Esteban Rodríguez Miró

(Redirected from Esteban Rodriguez Miró)

Esteban Rodríguez Miró y Sabater, KOS (1744 – June 4, 1795), also known as Esteban Miro and Estevan Miro, was a Spanish army officer and governor of the Spanish American provinces of Louisiana and Florida.

Esteban Rodríguez Miró
Portrait of Esteban Rodríguez Miró, Unknown Painter
Portrait by unknown artist
6th Spanish governor of Louisiana
In office
MonarchsCharles III
Charles IV
Preceded byBernardo de Gálvez y Madrid, Count of Gálvez
Succeeded byFrancisco Luis Héctor de Carondelet
Personal details
Reus, Catalonia, Spain
DiedJune 4, 1795(1795-06-04) (aged 50–51)
SpouseMarie Céleste Eléonore de Macarty
Military service
Allegiance Viceroyalty of New Spain
 Kingdom of Spain
Branch/serviceSpanish Army
Years of service1760–1795
RankField Marshal
Battles/warsSeven Years' War
American Revolutionary War
War of the Pyrenees

Miró was one of the most popular of the Spanish governors, largely because of his prompt response to the Great New Orleans Fire (1788), which destroyed almost all of the city.[1]

Early life edit

Esteban Miró was born in Reus (currently in the province of Tarragona, Catalonia), Spain,[2] to Francisco Miró and Marian de Miró y Sabater.[3] He joined the military in 1760[4] during the Seven Years' War. Around 1765, he was transferred to Mexico and rose to the rank of lieutenant. He returned to Spain in the 1770s and received military training before being sent to Louisiana in 1778.

Governor of Louisiana edit

In 1779 during the American Revolutionary War and Anglo-Spanish War (1779–83), Miró was a part of the forces commanded by Bernardo de Gálvez[5] in campaigns against the British in West Florida. Gálvez appointed Miró as acting Governor of Louisiana (New Spain) on January 20, 1782.[6] He became proprietary governor on December 16, 1785.[7][8] Spain had taken over this territory from France after the latter's defeat in 1763 by Great Britain in the Seven Years' War.

After the Revolutionary War, Miró was a key figure in Spain's boundary dispute with the U.S. over the northern boundary of West Florida. Under Spanish rule, the boundary had been 31° north latitude. In 1763, it came under British control at the end of the Seven Years' War. In 1767, the northern boundary was moved to 32°28' north latitude (from the current location of Vicksburg, Mississippi, east to the Chattahoochee River).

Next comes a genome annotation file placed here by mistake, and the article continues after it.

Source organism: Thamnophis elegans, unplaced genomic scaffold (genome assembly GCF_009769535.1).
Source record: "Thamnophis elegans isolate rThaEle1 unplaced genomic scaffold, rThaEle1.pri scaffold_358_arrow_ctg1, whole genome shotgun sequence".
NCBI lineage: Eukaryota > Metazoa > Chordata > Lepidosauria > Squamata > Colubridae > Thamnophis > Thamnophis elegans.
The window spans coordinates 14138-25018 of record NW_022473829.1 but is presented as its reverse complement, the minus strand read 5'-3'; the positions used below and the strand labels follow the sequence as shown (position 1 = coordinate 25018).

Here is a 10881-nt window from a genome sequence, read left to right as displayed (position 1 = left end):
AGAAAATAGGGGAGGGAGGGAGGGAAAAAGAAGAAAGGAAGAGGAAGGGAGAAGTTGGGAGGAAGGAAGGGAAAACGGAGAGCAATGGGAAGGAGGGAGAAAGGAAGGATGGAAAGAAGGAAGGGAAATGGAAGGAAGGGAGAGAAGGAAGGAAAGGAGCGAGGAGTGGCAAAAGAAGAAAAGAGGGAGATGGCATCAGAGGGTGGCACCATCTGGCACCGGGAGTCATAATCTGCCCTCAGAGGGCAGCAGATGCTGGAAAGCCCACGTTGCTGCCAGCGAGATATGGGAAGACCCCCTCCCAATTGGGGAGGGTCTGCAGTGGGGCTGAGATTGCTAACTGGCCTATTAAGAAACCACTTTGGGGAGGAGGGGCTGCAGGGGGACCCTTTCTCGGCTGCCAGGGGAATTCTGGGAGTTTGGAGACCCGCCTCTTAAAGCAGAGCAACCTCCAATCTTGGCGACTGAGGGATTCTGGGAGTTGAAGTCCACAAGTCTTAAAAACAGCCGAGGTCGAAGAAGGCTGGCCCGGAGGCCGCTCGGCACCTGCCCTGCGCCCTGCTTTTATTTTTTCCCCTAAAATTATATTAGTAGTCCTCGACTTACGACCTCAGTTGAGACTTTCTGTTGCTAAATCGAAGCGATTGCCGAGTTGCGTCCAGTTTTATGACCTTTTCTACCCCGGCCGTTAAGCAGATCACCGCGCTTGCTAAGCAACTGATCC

In 1783, Britain recognized the Spanish conquest of West Florida in the war, but it did not specify the northern border. In the separate treaty with the U.S., Britain specified the southern boundary as 31 degrees north latitude. Spain claimed the British expansion of West Florida, while the U.S. held to the older boundary. Britain had also granted free navigation on the Pearl River to the United States, even in areas where Spain claimed both sides of the river.

In 1784, the Spanish government closed the lower Mississippi River to the Americans, causing significant fear and resentment among settlers in the western frontiers of Kentucky and Tennessee, who depended on river trade and the major port of New Orleans.[9] In 1790, Miró fortified Nogales (present-day Vicksburg)[1] and the mouth of the Mississippi against the possibility of war with the U.S.

The settlers' anger was directed as much toward the U.S. government for not acting aggressively enough to protect their interests as it was against Spain. A significant faction within Kentucky considered becoming an independent republic rather than joining the U.S. One of the leaders of this faction was James Wilkinson, who met with Miró in 1787, declared his allegiance to Spain, and secretly acted as an agent for Spain. Wilkinson's schemes to set up an independent nation friendly to Spain in the west did little except cause controversy. This resurfaced later in another form through Wilkinson's dealings with Aaron Burr.[10]